1. Be President. If you are President of the country, you definitely have a great chance to change the country’s course. Problem is, you cannot go one day and declare yourself President. So you have to start politicking right now and get yourself noticed, that is if you have the talent to do that. You may start as a local politician and then work your way up to be Senator, which is the best jumping board to becoming President. Or you may start becoming an actor. Aim to be an action star or a drama queen and be a box office champion for many years. Whatever you do, you still need a huge pot of campaign money in the end. But whatever amount of money (say P5B) you have, you still are not sure if it will get you somewhere. There is still a great chance that after spending a great fortune you still end up not being President. (Or instead of being President, you can make someone whom you can control President. However, the investment and chance of success is still the same.)
Solution proposed: Be President
If successful, chance for Change: Great
Chance of Success: Small
Investment required: PhP5B upwards
2. Change the Charter. Looking at the problems of the country leads many people to conclude that changing the constitution is the best way to go. With the kind of faulty elections we have and the faulty leaders we produce every three (or less) years, the only viable conclusion one can have is either change the rules of the game or change the game altogether. However, the choices one can take on how one can change the charter are few and expensive. In order to do it, you need to control the majority of congress (who has the power to initiate the change), and get the support of the mainstream media (who has the power to make the changes acceptable to the people). And we all know what moves congress: Pork Barrel. You therefore have to match that (at least P10B). You also have to push your cause to the mainstream via mass media costing you perhaps a couple of billions more. Still, your chance of success is small considering that people against your brand of change can match you peso per peso just to oppose you. Worse, your opponents are using money that is not even theirs (most probably tax money).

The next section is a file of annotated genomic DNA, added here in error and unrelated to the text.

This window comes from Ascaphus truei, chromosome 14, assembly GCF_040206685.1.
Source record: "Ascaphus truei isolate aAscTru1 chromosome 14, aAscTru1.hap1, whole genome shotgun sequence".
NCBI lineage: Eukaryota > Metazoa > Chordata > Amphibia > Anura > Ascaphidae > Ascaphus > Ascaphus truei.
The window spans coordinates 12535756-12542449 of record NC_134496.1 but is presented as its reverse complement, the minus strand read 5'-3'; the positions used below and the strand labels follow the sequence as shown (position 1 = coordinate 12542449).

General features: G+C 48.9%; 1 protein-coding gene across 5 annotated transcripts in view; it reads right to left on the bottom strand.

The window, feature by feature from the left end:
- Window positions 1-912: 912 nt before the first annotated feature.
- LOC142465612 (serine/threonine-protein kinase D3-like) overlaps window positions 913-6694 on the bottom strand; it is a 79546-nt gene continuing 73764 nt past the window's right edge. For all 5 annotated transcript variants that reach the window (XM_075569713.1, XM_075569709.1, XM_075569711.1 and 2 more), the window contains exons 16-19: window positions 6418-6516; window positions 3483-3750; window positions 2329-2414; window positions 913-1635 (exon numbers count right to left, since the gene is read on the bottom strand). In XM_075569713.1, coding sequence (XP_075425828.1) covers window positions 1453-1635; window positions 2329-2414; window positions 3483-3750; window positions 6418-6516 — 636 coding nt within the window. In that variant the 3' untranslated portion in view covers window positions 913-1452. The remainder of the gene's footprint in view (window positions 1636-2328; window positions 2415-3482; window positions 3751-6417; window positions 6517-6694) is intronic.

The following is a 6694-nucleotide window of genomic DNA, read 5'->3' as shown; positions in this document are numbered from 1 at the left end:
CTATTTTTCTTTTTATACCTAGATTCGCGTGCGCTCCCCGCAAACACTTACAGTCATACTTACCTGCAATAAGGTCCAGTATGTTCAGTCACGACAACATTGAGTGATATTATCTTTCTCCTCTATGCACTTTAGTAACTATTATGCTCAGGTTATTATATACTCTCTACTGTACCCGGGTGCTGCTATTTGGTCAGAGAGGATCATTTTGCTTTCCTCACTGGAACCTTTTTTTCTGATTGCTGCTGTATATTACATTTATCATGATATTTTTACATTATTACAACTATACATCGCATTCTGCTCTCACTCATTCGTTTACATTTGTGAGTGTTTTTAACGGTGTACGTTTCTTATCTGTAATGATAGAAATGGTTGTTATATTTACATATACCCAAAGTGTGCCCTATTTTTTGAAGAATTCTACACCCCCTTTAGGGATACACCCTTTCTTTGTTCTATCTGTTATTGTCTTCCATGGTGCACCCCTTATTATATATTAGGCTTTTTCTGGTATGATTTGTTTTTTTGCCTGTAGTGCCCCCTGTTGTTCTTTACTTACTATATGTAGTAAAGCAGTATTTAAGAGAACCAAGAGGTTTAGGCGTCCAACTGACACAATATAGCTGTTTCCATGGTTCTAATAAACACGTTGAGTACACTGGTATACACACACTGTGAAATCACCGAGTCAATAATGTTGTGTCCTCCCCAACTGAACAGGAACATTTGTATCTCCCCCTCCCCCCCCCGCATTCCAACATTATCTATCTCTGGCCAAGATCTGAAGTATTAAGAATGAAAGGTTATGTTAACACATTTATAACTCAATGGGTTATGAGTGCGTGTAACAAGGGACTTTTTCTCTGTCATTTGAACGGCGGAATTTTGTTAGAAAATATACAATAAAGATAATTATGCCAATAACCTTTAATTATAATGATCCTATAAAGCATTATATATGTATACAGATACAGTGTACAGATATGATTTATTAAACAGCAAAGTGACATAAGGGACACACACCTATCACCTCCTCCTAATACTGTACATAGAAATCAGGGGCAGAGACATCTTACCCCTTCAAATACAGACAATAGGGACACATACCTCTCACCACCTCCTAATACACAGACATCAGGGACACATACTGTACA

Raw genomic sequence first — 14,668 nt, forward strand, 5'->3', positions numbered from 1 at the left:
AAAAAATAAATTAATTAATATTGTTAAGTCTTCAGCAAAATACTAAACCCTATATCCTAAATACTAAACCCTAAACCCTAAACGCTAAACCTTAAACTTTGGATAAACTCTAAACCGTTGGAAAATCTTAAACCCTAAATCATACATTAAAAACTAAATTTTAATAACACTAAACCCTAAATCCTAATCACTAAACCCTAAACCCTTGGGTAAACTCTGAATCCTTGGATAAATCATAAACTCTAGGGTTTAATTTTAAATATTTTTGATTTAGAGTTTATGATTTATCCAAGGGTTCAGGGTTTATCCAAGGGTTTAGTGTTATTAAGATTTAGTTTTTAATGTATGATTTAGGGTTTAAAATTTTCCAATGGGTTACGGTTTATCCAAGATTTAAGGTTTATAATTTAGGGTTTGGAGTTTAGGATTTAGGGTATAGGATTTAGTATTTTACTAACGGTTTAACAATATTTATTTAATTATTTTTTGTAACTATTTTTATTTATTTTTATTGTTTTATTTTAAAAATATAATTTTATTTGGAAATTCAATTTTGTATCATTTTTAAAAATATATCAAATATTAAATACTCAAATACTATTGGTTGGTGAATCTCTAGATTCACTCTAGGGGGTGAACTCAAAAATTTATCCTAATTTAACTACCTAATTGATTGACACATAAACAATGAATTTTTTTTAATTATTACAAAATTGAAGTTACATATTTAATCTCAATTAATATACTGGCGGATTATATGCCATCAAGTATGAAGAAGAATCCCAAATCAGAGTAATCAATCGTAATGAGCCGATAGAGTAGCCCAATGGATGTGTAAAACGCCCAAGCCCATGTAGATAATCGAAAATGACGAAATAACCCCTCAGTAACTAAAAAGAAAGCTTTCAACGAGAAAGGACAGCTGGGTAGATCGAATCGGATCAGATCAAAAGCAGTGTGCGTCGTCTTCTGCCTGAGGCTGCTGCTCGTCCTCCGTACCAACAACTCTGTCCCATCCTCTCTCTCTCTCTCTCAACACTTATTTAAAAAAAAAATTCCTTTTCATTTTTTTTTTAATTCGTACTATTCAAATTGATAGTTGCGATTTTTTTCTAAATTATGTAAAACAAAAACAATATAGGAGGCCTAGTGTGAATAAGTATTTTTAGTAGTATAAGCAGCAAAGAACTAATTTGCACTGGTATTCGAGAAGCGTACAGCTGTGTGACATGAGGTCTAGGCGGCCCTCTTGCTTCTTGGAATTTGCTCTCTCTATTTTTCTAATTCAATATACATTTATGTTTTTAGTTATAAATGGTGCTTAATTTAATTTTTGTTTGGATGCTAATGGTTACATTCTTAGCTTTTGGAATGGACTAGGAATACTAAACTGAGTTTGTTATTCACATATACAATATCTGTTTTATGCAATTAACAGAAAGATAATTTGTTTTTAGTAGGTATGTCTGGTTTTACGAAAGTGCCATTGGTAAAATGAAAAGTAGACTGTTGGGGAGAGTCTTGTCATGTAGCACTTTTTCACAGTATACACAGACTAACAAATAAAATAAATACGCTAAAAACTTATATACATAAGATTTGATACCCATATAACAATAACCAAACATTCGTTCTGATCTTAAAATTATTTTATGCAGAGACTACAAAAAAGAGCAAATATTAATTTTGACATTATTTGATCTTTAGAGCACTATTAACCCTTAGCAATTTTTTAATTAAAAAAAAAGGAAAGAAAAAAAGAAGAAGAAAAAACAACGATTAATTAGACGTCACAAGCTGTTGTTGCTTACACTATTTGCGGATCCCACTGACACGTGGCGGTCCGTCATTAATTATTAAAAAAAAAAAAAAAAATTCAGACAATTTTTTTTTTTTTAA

Solution proposed: Change the Charter
If successful, chance of Change: Great
Chance of Success: Small
Investment required: PhP10B upwards
3. Promote Change via FB. It is said that FaceBook (or Twitter, or the Internet as a whole) is a revolutionary way of communicating with others. Still, many are looking into its possibility as an effective way to launch a revolution (change) by influencing others. Promoting change via the internet virtually requires and costs nothing. And the best part is, you can just be about anyone and anywhere to promote change. As long as you can type on a keyboard and have some wonderful solutions (you think), you can immediately start your grand quest for a better country. Unfortunately, the same accessibility to the internet that you have is the same factor that works against you. On FaceBook for example, there are virtually thousands if not millions of people like you with thousands if not millions of ideas that are not necessarily like yours that you have to compete with. Worse, people against you can work with trolls (i.e. people who disrupt internet forums by posting irrelevant arguments and messages) or be trolls themselves or even employ spammers to sabotage and cancel your efforts, making your chance of success limited if not totally nil.